The Bucks saw Ersan ‘Ghostface’ Ilyasova show his ugly side with a 1-of-10 shooting performance in the loss, and it’s never a good sign when a player has more points (eight). Khris Middleton jacked up 14 shots in his 27.5 minutes, but he made just five of them, finishing with 14 points, two boards, three dimes and two steals. Point guard Michael Carter-Williams also continued the theme of ugliness with his eight points, three assists and three turnovers on 3-of-9 shooting, and although John Henson did his best to break the spell with eight points, 10 rebounds and four blocks in just 20 minutes of action, owners have to be thrilled with his per-minute production. Let’s just hope Delaware Dawkins gets some actual burn for the young Bucks, and his potential fantasy value would absolutely explode through the roof if he were ever playing more than 25 minutes per game on a consistent basis.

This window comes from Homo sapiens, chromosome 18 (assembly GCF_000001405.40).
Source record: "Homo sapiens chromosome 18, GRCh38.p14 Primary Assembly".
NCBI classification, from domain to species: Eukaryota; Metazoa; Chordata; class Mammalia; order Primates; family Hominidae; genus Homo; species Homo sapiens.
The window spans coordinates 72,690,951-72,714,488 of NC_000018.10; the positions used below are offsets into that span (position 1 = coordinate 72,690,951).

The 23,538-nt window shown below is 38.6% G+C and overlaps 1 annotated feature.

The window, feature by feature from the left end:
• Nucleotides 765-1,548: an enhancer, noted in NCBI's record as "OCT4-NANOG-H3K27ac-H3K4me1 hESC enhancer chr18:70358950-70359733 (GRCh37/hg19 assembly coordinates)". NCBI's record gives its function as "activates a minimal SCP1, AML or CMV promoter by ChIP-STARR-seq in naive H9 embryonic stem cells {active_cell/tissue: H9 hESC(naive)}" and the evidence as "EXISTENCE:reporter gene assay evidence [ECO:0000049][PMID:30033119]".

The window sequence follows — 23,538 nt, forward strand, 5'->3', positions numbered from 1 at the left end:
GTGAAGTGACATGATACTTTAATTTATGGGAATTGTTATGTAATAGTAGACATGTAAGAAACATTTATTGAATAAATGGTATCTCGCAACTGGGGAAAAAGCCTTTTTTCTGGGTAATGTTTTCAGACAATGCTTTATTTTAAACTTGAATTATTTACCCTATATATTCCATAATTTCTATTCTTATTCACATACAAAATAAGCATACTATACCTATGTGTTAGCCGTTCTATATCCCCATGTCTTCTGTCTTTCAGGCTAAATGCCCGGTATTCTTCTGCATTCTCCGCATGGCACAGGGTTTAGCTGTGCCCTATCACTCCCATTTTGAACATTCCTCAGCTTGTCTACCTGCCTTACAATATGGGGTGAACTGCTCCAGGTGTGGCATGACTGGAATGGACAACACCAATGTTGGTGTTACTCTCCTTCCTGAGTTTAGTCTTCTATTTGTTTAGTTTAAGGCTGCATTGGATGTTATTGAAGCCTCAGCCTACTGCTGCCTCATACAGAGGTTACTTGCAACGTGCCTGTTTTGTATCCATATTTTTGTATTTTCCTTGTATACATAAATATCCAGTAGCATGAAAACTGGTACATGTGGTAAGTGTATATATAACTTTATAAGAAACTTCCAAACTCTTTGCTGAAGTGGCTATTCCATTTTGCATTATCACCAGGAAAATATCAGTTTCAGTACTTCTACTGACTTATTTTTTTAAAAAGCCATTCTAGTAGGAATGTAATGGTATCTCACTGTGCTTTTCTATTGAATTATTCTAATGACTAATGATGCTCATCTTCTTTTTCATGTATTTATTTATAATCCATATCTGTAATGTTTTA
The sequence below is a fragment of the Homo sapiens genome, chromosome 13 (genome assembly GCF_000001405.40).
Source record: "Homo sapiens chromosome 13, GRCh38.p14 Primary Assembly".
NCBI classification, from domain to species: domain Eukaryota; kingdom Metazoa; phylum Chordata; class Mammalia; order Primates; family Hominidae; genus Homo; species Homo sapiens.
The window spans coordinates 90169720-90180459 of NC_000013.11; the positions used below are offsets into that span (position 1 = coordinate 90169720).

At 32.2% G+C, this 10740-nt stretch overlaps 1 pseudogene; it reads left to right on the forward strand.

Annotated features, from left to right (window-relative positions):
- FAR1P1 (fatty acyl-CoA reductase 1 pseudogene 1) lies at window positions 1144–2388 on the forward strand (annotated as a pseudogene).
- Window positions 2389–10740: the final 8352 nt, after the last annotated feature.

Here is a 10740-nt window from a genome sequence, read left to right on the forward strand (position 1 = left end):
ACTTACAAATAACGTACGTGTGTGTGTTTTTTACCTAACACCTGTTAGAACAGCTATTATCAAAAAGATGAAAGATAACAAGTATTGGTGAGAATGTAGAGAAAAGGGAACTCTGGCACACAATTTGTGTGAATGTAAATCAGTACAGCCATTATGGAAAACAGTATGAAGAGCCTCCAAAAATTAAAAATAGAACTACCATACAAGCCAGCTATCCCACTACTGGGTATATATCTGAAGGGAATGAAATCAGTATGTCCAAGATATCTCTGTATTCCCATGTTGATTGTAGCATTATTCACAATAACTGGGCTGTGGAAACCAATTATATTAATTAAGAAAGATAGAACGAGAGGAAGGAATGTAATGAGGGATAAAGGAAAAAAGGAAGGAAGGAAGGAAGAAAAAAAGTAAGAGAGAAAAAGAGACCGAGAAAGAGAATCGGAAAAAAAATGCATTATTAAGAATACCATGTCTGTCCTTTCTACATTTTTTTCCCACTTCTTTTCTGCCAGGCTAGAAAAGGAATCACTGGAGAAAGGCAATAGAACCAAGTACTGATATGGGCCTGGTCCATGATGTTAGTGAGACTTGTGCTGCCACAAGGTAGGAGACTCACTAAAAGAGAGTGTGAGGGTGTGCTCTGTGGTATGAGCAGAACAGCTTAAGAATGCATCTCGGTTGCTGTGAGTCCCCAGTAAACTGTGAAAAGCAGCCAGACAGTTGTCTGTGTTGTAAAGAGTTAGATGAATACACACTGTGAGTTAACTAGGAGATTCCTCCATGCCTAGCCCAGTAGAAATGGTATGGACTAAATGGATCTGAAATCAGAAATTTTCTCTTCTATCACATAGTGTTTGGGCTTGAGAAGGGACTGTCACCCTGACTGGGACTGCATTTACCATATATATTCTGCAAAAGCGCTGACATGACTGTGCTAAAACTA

Jazz 94, Thunder 89
The Enes Kanter revenge game did not go according to plan.
Although Kanter managed to post a double-double against his former team (18 points, 11 rebounds, two blocks, 7-of-13 shooting in 34.5 minutes), the Thunder had just three players reach double-digit scoring in a critical five-point loss to Utah.
Russell Westbrook nearly had a quadruple-double with 37 points, eight rebounds, six assists and nine turnovers, and it’s hard to imagine the majority of teams with Westbrook aren’t thriving. He’s singlehandedly kept the Thunder afloat, and any fantasy owner who has him on the roster has to be all smiles every time OKC takes the floor. Anthony Morrow was the only other notable contributor in the loss with a solid if unspectacular 12 points, four boards, a block two triples on 3-of-5 shooting, and it’s probably not going to be your night when Morrow has four times as many points as Dion Waiters. And as if the Thunder needed any additional issues, Waiters has a foot issue, and that’s the reason he didn’t play much in the second half.